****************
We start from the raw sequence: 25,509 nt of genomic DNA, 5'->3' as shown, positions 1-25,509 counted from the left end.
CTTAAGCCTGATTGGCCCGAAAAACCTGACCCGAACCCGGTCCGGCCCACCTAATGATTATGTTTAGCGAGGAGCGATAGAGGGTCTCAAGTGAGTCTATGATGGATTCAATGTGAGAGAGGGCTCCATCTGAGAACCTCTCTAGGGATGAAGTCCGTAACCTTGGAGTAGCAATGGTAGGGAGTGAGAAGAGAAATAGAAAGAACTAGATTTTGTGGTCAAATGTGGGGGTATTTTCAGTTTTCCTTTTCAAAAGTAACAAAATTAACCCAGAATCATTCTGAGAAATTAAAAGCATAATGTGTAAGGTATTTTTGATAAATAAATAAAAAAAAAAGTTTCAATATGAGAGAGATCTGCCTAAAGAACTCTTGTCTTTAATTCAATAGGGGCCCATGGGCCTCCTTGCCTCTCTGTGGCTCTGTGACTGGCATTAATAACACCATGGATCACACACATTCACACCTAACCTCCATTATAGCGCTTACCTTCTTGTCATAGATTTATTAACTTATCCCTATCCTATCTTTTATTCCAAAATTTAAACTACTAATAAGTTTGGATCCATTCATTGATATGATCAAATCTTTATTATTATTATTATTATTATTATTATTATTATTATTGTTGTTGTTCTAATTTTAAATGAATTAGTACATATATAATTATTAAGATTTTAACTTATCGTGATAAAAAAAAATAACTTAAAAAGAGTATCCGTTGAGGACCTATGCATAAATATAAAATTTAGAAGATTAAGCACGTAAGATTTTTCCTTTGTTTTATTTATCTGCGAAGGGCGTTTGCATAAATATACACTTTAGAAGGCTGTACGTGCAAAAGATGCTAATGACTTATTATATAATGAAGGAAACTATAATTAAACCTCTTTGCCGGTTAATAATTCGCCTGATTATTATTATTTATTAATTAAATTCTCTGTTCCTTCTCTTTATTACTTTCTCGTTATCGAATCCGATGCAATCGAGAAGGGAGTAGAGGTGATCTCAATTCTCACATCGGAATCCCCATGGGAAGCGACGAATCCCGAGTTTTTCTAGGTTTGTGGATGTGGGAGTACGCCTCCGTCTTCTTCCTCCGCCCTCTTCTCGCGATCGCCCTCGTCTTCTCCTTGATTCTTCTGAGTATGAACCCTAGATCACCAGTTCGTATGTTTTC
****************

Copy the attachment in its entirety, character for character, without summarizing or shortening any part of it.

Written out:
We start from the raw sequence: 25,509 nt of genomic DNA, 5'->3' as shown, positions 1-25,509 counted from the left end.
CTTAAGCCTGATTGGCCCGAAAAACCTGACCCGAACCCGGTCCGGCCCACCTAATGATTATGTTTAGCGAGGAGCGATAGAGGGTCTCAAGTGAGTCTATGATGGATTCAATGTGAGAGAGGGCTCCATCTGAGAACCTCTCTAGGGATGAAGTCCGTAACCTTGGAGTAGCAATGGTAGGGAGTGAGAAGAGAAATAGAAAGAACTAGATTTTGTGGTCAAATGTGGGGGTATTTTCAGTTTTCCTTTTCAAAAGTAACAAAATTAACCCAGAATCATTCTGAGAAATTAAAAGCATAATGTGTAAGGTATTTTTGATAAATAAATAAAAAAAAAAGTTTCAATATGAGAGAGATCTGCCTAAAGAACTCTTGTCTTTAATTCAATAGGGGCCCATGGGCCTCCTTGCCTCTCTGTGGCTCTGTGACTGGCATTAATAACACCATGGATCACACACATTCACACCTAACCTCCATTATAGCGCTTACCTTCTTGTCATAGATTTATTAACTTATCCCTATCCTATCTTTTATTCCAAAATTTAAACTACTAATAAGTTTGGATCCATTCATTGATATGATCAAATCTTTATTATTATTATTATTATTATTATTATTATTATTATTGTTGTTGTTCTAATTTTAAATGAATTAGTACATATATAATTATTAAGATTTTAACTTATCGTGATAAAAAAAAATAACTTAAAAAGAGTATCCGTTGAGGACCTATGCATAAATATAAAATTTAGAAGATTAAGCACGTAAGATTTTTCCTTTGTTTTATTTATCTGCGAAGGGCGTTTGCATAAATATACACTTTAGAAGGCTGTACGTGCAAAAGATGCTAATGACTTATTATATAATGAAGGAAACTATAATTAAACCTCTTTGCCGGTTAATAATTCGCCTGATTATTATTATTTATTAATTAAATTCTCTGTTCCTTCTCTTTATTACTTTCTCGTTATCGAATCCGATGCAATCGAGAAGGGAGTAGAGGTGATCTCAATTCTCACATCGGAATCCCCATGGGAAGCGACGAATCCCGAGTTTTTCTAGGTTTGTGGATGTGGGAGTACGCCTCCGTCTTCTTCCTCCGCCCTCTTCTCGCGATCGCCCTCGTCTTCTCCTTGATTCTTCTGAGTATGAACCCTAGATCACCAGTTCGTATGTTTTC